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Toddler can't play games because of Links to Ads on Screen.


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Showing 1-25 of 82 posts in this discussion
Initial post: Apr 17, 2013 4:06:56 PM PDT
[Deleted by the author on Apr 18, 2013 5:14:16 PM PDT]

In reply to an earlier post on Apr 17, 2013 4:14:57 PM PDT
Are they free games? If so, the only way to remove the ads is to buy the app. The free apps are free because of the ads.

Posted on Apr 17, 2013 4:58:22 PM PDT
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Posted on Apr 17, 2013 7:24:26 PM PDT
[Deleted by the author on Apr 18, 2013 5:59:24 PM PDT]

Posted on Apr 17, 2013 7:36:40 PM PDT
john & piper says:
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In reply to an earlier post on Apr 17, 2013 7:57:38 PM PDT
Last edited by the author on Apr 17, 2013 7:58:15 PM PDT
flipoid says:
If you don't like it, and there are paid versions of the same apps, then you'll have to buy the paid versions.

(Edited for repetition.)

In reply to an earlier post on Apr 17, 2013 9:49:10 PM PDT
The Artist says:
Yeah, it really sucks that the app developers want to make money for their work/product, doesn't it?

Posted on Apr 17, 2013 10:13:21 PM PDT
Think of it as your toddler learning delayed gratification. It will stand him in good stead. Granted, by traditional reckoning it is a year or so early for it, but with today's kids learning advanced skills through use of computers they are developing a bit faster in this area as games have levels to access.

In reply to an earlier post on Apr 17, 2013 11:10:24 PM PDT
Anne Shirley says:
It sucks because there are ads in *free* apps? What planet are you from?

Yes, ignorance and massive entitlement do suck, bigtime.

In reply to an earlier post on Apr 18, 2013 5:20:58 AM PDT
Sarida says:
At the point of "whining," you remove the device and take him to the park. You sit on the floor and play Hot Wheels with him. You go outside and ride bikes. You grab a book and read to him.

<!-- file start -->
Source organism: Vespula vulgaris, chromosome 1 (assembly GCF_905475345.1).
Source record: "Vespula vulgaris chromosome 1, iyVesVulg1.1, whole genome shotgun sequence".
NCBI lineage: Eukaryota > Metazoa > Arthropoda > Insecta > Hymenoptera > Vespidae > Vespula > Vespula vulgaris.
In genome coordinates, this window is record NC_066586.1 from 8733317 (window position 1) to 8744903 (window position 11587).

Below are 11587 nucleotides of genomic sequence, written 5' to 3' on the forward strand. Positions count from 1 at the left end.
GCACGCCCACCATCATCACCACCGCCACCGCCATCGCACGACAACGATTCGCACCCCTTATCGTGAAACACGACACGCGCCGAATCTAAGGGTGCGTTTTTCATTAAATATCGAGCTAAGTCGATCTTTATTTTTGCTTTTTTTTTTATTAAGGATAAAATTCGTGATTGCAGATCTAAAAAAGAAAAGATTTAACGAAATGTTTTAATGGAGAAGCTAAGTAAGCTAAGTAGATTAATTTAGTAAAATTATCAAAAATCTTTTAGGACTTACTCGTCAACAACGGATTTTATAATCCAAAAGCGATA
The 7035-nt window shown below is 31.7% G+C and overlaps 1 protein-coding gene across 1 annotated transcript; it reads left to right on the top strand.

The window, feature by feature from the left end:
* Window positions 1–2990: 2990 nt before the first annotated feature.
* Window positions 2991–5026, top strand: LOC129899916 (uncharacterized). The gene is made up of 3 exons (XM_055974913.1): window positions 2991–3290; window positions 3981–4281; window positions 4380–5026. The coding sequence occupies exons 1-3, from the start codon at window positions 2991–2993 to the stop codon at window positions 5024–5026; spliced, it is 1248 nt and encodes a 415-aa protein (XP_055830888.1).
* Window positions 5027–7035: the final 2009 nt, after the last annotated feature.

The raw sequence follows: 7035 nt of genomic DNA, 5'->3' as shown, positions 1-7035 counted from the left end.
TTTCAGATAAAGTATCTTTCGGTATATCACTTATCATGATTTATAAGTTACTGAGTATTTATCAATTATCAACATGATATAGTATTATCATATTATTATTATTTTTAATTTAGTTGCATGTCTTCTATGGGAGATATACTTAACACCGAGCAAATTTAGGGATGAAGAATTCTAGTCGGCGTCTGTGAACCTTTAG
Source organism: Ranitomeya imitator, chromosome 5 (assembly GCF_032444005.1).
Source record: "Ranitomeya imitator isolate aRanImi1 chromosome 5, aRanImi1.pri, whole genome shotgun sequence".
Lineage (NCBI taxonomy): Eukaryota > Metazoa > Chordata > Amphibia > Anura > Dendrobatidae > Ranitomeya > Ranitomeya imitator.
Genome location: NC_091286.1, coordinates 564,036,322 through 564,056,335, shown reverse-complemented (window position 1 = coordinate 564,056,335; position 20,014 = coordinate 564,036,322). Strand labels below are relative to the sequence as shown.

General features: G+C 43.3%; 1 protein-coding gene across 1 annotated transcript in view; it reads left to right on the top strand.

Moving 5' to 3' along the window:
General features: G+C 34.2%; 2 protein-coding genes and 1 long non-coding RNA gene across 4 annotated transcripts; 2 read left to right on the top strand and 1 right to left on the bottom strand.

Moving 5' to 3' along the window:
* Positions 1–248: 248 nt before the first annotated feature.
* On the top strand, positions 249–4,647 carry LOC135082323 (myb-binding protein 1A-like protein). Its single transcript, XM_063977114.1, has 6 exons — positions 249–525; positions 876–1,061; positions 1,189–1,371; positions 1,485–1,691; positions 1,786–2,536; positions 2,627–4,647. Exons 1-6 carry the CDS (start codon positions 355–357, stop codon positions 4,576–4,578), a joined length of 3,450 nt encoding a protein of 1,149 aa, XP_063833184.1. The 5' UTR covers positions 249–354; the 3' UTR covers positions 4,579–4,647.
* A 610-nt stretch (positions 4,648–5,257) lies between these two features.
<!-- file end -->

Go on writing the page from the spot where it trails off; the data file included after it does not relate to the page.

In reply to an earlier post on Apr 18, 2013 6:44:38 AM PDT
Last edited by the author on Apr 18, 2013 6:45:02 AM PDT
john & piper says: "How can I remove these Ads so that he can play his games."

The only way is to buy the ad-free paid versions of the games and not the ad-supported free versions.

Also, if you have the the newer Kindle Fire you can set up a Kindle FreeTime account on the Fire for your child and then sign up for the Kindle FreeTime Unlimited service. This will allow you to lock out the internet, control what you child can play, and the Kindle FreeTime Unlimited will give you access to games, movies, tv shows and books (already paid for by the subscription fee) that are for children and are completely ad free.

https://www.amazon.com/gp/feature.html/ref=kin_dp_ftu?docId=1000863021

In reply to an earlier post on Apr 18, 2013 6:58:56 AM PDT
You took the words right outta my fingertips!

In reply to an earlier post on Apr 18, 2013 9:10:23 AM PDT
flipoid says:
I was going to say something similar, but I knew I'd get the response of "Don't tell me how to parent my child!"

In reply to an earlier post on Apr 18, 2013 9:59:01 AM PDT
True; there is always that risk. My *personal opinion* is that if a child is too young to understand that a pop-up isn't part of the game, then they're too young to play that game.

Or, Mom/Dad needs to cough up for the paid version. There is no such thing as a free lunch, or a "free" app.